Coronavirus corruption in Kenya: Officials and businesspeople targeted

Kenyan investigators are to recommend the prosecution of at least 15 top government officials and businesspeople over the alleged misuse of millions of dollars meant for buying Covid-19 medical supplies, the BBC has learned.The probe uncovered evidence of tenders being allegedly given to politically connected individuals and businesses.The government ordered an investigation following a public outcry.It received about $2bn (£1.6bn) in aid and grants to fight Covid-19.

But health workers have complained about a shortage of public protective equipment (PPE), saying their lives are at risk.The state body responsible for purchases, the Kenya Medical Supply Authority (Kemsa), has denied that any money was stolen.

What are the allegations?

The first phase of investigations has centred around the alleged misuse of $7.8m meant to purchase emergency PPE for healthcare workers and hospitals across the country.Investigators from Kenya’s Ethics and Anti-Corruption Commission (EACC) say preliminary findings have shown that several laws on public procurement were flouted during the awarding of the tenders.

image captionArtists have painted graffiti in Kenya’s capital, Nairobi, to show support for health workers

In a report to a joint Senate Committee on Health and Covid-19 on Wednesday, the EACC said: “Investigations had established criminal culpability on the part of public officials in the purchase and supply of Covid-19 emergency commodities at Kenya Medical Supplies Authority (Kemsa) that led to irregular expenditure of public funds.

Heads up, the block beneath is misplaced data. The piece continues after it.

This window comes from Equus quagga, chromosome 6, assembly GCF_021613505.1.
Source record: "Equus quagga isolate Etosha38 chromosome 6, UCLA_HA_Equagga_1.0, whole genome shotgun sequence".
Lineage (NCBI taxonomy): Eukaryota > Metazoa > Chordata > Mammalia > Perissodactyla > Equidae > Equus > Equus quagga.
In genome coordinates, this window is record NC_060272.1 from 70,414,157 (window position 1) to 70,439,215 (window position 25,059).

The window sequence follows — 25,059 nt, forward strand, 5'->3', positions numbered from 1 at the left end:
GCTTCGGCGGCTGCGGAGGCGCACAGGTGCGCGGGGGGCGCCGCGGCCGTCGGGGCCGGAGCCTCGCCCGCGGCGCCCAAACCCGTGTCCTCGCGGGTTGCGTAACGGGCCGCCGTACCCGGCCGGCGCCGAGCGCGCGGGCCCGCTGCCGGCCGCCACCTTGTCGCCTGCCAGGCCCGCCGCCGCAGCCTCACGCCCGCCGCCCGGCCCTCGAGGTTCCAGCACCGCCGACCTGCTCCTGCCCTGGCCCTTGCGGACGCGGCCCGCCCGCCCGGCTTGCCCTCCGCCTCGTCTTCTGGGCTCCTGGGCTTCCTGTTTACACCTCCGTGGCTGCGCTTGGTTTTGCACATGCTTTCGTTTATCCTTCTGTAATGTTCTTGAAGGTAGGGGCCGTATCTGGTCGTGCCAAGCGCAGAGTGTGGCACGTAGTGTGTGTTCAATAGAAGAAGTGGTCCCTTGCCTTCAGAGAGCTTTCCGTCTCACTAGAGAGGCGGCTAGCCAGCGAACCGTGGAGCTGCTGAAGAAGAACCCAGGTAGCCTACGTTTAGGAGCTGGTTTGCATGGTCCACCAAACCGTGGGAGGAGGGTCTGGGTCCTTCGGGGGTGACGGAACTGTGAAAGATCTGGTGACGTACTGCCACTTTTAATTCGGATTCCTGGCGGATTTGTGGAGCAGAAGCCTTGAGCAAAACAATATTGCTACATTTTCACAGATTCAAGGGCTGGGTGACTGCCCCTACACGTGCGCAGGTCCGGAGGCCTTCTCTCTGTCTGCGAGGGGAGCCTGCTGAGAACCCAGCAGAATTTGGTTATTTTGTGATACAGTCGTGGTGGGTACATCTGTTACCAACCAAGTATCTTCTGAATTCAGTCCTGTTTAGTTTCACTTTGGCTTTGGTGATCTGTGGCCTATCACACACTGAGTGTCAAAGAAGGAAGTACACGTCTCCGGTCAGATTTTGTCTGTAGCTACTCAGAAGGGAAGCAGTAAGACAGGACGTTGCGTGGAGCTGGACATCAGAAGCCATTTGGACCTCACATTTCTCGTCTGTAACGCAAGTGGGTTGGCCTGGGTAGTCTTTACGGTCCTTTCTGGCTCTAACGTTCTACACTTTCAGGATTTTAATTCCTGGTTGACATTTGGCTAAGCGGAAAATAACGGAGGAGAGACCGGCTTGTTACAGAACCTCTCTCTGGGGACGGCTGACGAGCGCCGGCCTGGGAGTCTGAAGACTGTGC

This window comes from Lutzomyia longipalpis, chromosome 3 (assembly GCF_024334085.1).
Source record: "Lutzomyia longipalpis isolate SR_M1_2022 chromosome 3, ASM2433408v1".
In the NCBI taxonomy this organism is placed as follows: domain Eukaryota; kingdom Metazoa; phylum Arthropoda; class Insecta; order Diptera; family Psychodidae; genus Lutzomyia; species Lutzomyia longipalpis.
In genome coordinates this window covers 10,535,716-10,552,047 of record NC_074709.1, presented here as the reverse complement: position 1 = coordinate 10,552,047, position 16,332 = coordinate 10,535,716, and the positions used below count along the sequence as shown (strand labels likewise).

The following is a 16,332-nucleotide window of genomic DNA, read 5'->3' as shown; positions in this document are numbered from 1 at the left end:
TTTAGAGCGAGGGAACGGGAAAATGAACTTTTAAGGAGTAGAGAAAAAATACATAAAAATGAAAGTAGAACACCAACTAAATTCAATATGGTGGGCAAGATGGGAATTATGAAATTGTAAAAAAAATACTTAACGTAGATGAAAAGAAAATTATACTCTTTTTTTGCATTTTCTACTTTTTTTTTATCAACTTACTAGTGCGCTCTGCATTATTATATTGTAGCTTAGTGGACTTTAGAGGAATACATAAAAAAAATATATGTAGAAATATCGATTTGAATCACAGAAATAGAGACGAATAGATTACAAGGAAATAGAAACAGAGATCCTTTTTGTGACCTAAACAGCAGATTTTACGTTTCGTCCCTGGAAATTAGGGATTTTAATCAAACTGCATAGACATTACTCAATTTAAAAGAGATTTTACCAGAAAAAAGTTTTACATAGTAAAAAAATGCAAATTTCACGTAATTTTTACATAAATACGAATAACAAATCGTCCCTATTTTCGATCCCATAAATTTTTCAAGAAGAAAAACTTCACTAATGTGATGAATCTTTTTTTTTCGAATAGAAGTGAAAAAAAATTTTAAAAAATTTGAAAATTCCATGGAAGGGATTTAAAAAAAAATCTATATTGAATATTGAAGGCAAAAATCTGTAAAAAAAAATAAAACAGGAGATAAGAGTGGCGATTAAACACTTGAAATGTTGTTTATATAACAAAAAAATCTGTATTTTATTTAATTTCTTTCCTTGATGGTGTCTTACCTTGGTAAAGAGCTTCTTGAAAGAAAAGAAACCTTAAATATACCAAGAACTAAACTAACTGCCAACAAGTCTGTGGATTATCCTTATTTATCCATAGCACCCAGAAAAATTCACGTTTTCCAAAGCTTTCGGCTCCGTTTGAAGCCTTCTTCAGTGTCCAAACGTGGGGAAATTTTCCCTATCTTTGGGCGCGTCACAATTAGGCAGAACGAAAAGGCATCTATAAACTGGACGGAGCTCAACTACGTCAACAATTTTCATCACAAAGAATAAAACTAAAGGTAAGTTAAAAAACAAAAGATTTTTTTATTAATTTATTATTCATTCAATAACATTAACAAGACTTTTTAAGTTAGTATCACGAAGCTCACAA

“The EACC has recommended the prosecution of all officials at Kemsa and the Ministry of Health who it believes were behind the scandal.The second phase of investigations will target companies that are alleged to have benefitted from the tenders, although there is no suggestion any of the companies misappropriated Covid-19 funds.Documents submitted to the Senate committee, and which the BBC has seen, show the nature of contracts handed out by Kemsa.

In some cases, tenders were given to companies that had been formed just weeks earlier.A good example is Shop and Buy limited, which, the documents allege, got tenders worth $10m despite being formed in February, just weeks before the first case of Covid-19 was reported in the country.The company has denied any wrongdoing.

Other examples are of businesses associated with politicians. According to the documents, one company was owned by relatives of a sitting governor.Also contained in the documents are contracts worth millions of dollars given to people with personal connections to the very highest levels of power.In other instances, PPE was supplied to Kemsa at what is claimed to be hugely inflated prices, sometimes as high as three times the current market rate.

What were the effects of the alleged corruption?

The scandal hit the country even as doctors and nurses complained about a lack of PPE as the country battled the coronavirus outbreak.In August, health workers went on strike over poor working conditions and lack of supplies.Some took to social media to show the sub-standard gloves, hazmat suits and face shields that had allegedly been distributed by the government.They have since gone back to work but have issued another strike notice over the government’s failure to pay the Covid-19 allowances that had been agreed.

image captionGrace Lugaliki was the first doctor to die from Covid-19 in Kenya

Doctors have also claimed that misappropriation of funds may have led to the deaths of some patients.”Let’s say, theoretically, there was money meant for setting up a Covid-19 isolation ward, or for PPE for healthcare workers and that money has been misappropriated,” said Dr Ancent Kituku, Health Minister in Machakos County.”Definitely, that can be correlated with deaths. And it’s true to say then that corruption has led to deaths in this country,” he added.

Source: BBC